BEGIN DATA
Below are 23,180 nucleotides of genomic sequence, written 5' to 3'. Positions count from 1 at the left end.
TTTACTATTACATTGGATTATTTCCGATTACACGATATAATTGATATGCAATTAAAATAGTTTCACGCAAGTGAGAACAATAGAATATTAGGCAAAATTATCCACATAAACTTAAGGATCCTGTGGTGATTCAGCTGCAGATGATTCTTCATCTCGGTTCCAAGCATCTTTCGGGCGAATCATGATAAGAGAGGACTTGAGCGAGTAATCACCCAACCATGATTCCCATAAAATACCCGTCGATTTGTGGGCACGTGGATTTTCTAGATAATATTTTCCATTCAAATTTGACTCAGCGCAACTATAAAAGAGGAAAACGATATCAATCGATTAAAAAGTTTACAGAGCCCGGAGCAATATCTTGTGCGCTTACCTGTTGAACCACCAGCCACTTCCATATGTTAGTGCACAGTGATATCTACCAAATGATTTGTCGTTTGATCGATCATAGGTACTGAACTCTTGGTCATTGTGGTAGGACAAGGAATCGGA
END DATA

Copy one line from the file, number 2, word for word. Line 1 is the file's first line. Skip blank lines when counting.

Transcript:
TTTACTATTACATTGGATTATTTCCGATTACACGATATAATTGATATGCAATTAAAATAGTTTCACGCAAGTGAGAACAATAGAATATTAGGCAAAATTATCCACATAAACTTAAGGATCCTGTGGTGATTCAGCTGCAGATGATTCTTCATCTCGGTTCCAAGCATCTTTCGGGCGAATCATGATAAGAGAGGACTTGAGCGAGTAATCACCCAACCATGATTCCCATAAAATACCCGTCGATTTGTGGGCACGTGGATTTTCTAGATAATATTTTCCATTCAAATTTGACTCAGCGCAACTATAAAAGAGGAAAACGATATCAATCGATTAAAAAGTTTACAGAGCCCGGAGCAATATCTTGTGCGCTTACCTGTTGAACCACCAGCCACTTCCATATGTTAGTGCACAGTGATATCTACCAAATGATTTGTCGTTTGATCGATCATAGGTACTGAACTCTTGGTCATTGTGGTAGGACAAGGAATCGGA